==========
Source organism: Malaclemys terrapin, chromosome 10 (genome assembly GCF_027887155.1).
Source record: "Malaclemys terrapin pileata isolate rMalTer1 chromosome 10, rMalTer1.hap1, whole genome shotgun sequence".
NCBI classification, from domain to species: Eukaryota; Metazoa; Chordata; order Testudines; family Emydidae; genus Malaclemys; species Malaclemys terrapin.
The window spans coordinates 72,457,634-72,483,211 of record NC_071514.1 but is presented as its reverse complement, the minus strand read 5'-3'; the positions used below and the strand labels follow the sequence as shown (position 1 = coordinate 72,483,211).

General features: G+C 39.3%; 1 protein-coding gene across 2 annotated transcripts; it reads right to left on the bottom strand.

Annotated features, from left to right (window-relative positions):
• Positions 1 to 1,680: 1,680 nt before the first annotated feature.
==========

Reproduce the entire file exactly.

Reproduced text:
Source organism: Malaclemys terrapin, chromosome 10 (genome assembly GCF_027887155.1).
Source record: "Malaclemys terrapin pileata isolate rMalTer1 chromosome 10, rMalTer1.hap1, whole genome shotgun sequence".
NCBI classification, from domain to species: Eukaryota; Metazoa; Chordata; order Testudines; family Emydidae; genus Malaclemys; species Malaclemys terrapin.
The window spans coordinates 72,457,634-72,483,211 of record NC_071514.1 but is presented as its reverse complement, the minus strand read 5'-3'; the positions used below and the strand labels follow the sequence as shown (position 1 = coordinate 72,483,211).

General features: G+C 39.3%; 1 protein-coding gene across 2 annotated transcripts; it reads right to left on the bottom strand.

Annotated features, from left to right (window-relative positions):
• Positions 1 to 1,680: 1,680 nt before the first annotated feature.